Sunday, May 31, 2009
Getting Back on the Needles
So I'd been suffering a little bit of knitter's block, which sort of stunned me. In over a decade of knitting, I can't think of any other time when I was stumped re: What next? I have a great stash, piles of knitting books and mags, and also a fondness for knitting by the seat of my pants, inventing projects as I go.
I realize now I was trying too hard to make myself use some linen yarn that I'm actually not very fond of. Oh, it's pretty enough-- but I got bored fast with the first project I tried using it for, got realistic about the second project (wrongly thinking that if I knitted a particular item and put it on, I, too, would look like the 100 pound 20 year old woman modeling it in the mag), and got disillusioned with the third project (Did I really want to spend 600 hours on a tunic I might maybe wear once?).
I confess other things were eating at me, keeping me from settling on a project. Namely, my oldest dog was dying. I was distracted to the point of... well, to the point of distraction. To the point of a therein lies the rub state of mind where I knew from plenty of past experience that knitting would soothe me, at least some, but that I just couldn't focus long enough to figure out what soothing knitting project to start in on.
Then I was over at Hill Country Weavers, my personal dealer as I like to say, and I saw some yarn that was the same as that I first learned to make socks with. And so, like reaching for good old familiar macaroni and cheese or other comfort food in time of crisis, despite the towering stash I had at home, I grabbed a couple of skeins and I started in pretty quick on Sock One.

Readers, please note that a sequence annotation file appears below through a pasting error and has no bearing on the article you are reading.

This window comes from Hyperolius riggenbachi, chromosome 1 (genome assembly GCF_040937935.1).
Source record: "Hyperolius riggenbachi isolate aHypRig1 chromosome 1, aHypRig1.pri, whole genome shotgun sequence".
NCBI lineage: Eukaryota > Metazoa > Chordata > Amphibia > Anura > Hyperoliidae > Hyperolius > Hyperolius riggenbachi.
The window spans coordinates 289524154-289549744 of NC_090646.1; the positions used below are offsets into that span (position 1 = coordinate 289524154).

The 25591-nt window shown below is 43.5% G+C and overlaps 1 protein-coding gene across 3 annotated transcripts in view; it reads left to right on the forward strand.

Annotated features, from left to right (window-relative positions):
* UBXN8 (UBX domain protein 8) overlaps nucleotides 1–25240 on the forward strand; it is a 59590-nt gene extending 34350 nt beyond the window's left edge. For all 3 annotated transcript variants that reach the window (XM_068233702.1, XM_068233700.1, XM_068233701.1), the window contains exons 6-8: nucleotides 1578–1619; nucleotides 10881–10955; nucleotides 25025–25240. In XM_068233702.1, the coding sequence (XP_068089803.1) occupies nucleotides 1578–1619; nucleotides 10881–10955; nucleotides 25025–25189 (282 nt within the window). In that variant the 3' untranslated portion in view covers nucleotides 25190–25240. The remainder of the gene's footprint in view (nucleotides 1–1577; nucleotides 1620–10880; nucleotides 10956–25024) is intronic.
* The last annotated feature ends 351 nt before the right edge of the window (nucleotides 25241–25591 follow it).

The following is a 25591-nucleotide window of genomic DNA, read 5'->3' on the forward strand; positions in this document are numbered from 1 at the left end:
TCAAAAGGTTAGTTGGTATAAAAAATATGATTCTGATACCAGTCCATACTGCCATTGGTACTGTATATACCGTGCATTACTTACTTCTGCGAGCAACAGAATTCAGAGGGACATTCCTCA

I got through most of it pretty quickly but as I watched the calendar, knowing soon the vet would come to the house to put Satch down, I got distracted again. Then the dreaded day arrived, and then the dreaded hour, and it seemed all at once that the vet might never get there and that she would get there all too soon. So I sat outside with Satch while friends threw his favorite toy for him and I just worked that sock and worked it, right down to the toe. Which is when I realized I'd messed it up. Me, a pretty dedicated sock knitter, making some mistake that seemed like it should be simple and clear to spot, and only slightly harder to fix, but I just could not figure it out. Not at all.
Tomorrow, over at my other knitting blog, I'm going to talk about how I went straight from holding my dog and loving on him til he breathed his last to a Yarn Harlot book reading. There, I found out something pretty cool about knitting and how it can help with dealing with trauma. It's no coincidence, apparently, that we pick up the needles when we are agitated. And, on the off chance you haven't tried this as a tool for soothing, I highly recommend it.
Sure, I had to go back and re-knit quite a bit of that sock. But that was okay. It was there for me when I needed it most. And I was so grateful to be back on the needles.